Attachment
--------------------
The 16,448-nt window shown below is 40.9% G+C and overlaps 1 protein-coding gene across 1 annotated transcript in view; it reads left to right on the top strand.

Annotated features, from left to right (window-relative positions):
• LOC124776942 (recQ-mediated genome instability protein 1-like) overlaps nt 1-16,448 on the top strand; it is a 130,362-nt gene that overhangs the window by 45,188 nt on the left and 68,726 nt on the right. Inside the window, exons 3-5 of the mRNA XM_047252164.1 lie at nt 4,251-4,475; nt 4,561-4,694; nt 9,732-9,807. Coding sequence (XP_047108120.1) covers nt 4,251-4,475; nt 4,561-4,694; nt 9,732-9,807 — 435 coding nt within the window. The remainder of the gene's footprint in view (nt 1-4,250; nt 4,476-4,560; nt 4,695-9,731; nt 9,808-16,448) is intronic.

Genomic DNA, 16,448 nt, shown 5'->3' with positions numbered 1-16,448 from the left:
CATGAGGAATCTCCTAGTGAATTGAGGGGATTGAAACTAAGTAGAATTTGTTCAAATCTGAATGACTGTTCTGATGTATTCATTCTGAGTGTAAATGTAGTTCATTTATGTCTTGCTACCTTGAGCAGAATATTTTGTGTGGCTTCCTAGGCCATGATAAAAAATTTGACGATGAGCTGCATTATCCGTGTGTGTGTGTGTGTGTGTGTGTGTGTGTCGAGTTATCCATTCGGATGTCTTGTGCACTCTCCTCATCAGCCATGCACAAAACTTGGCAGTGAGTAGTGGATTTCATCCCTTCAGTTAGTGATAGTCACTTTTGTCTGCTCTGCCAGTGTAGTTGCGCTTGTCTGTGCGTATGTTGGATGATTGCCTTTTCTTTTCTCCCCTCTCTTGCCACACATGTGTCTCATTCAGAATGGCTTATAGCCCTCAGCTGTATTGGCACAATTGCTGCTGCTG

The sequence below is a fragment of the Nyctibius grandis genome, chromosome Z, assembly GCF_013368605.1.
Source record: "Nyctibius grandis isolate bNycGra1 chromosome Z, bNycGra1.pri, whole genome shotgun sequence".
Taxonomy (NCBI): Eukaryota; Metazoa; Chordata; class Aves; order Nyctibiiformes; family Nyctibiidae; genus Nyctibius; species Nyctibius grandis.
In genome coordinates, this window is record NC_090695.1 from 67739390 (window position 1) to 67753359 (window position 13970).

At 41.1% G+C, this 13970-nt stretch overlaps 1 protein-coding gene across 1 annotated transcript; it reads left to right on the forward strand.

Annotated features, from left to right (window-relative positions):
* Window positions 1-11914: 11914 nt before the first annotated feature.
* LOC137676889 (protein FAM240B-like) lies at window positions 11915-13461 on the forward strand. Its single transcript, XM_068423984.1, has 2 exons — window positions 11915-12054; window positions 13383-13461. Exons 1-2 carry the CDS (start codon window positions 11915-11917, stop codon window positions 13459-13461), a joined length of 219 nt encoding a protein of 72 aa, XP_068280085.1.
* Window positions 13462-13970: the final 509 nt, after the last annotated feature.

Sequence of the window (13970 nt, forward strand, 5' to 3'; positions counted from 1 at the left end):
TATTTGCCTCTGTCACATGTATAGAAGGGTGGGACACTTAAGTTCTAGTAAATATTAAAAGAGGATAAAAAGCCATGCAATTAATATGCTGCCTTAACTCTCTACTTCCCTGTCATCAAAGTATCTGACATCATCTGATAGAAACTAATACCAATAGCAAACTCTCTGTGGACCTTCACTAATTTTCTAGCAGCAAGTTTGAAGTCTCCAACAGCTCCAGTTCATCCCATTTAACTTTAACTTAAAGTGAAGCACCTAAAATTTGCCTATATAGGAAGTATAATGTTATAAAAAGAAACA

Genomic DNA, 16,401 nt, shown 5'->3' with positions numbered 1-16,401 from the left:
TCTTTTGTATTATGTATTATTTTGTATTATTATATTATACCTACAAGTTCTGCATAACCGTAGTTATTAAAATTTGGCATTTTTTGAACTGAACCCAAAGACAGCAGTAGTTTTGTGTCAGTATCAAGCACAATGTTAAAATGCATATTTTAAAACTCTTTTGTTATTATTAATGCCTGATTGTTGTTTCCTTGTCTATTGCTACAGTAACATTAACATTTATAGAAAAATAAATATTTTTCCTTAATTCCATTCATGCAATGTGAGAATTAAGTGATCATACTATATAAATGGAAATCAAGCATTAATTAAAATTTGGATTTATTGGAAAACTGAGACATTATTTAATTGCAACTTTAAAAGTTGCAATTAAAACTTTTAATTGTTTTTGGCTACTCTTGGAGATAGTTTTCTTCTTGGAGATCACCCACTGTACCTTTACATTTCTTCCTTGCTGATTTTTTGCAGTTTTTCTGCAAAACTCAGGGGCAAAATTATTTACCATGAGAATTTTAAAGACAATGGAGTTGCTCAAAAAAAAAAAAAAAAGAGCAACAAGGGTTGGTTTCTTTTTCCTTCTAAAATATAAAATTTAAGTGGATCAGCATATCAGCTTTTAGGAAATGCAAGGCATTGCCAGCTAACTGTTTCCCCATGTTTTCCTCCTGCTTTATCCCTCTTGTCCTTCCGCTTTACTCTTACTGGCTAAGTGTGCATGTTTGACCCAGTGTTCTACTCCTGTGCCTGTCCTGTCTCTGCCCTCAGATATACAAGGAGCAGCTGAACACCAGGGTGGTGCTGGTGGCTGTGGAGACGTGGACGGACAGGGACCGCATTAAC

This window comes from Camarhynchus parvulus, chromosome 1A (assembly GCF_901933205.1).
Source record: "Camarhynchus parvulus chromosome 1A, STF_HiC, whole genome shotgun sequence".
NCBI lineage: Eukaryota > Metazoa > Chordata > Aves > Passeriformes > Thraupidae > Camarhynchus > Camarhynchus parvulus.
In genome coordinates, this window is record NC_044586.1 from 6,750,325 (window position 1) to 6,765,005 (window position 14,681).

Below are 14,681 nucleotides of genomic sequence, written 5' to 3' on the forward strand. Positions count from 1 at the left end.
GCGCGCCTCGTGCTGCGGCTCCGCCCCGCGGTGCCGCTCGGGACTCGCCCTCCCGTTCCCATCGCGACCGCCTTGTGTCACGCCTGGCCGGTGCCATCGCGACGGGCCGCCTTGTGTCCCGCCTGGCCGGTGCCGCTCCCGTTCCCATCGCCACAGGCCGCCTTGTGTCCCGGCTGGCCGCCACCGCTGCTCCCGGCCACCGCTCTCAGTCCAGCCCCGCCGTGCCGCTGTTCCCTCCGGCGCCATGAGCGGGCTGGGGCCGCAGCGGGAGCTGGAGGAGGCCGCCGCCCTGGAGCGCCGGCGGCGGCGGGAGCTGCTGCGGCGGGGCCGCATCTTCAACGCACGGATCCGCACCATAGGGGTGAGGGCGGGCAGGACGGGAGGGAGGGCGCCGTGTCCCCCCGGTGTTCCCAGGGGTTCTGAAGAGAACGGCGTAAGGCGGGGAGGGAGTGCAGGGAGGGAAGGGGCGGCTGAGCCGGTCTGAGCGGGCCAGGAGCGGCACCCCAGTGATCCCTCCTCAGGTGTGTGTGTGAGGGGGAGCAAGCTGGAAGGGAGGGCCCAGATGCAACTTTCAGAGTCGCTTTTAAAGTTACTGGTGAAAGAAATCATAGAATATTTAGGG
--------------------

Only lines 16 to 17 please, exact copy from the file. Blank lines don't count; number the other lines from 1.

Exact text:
TATTTGCCTCTGTCACATGTATAGAAGGGTGGGACACTTAAGTTCTAGTAAATATTAAAAGAGGATAAAAAGCCATGCAATTAATATGCTGCCTTAACTCTCTACTTCCCTGTCATCAAAGTATCTGACATCATCTGATAGAAACTAATACCAATAGCAAACTCTCTGTGGACCTTCACTAATTTTCTAGCAGCAAGTTTGAAGTCTCCAACAGCTCCAGTTCATCCCATTTAACTTTAACTTAAAGTGAAGCACCTAAAATTTGCCTATATAGGAAGTATAATGTTATAAAAAGAAACA

Genomic DNA, 16,401 nt, shown 5'->3' with positions numbered 1-16,401 from the left: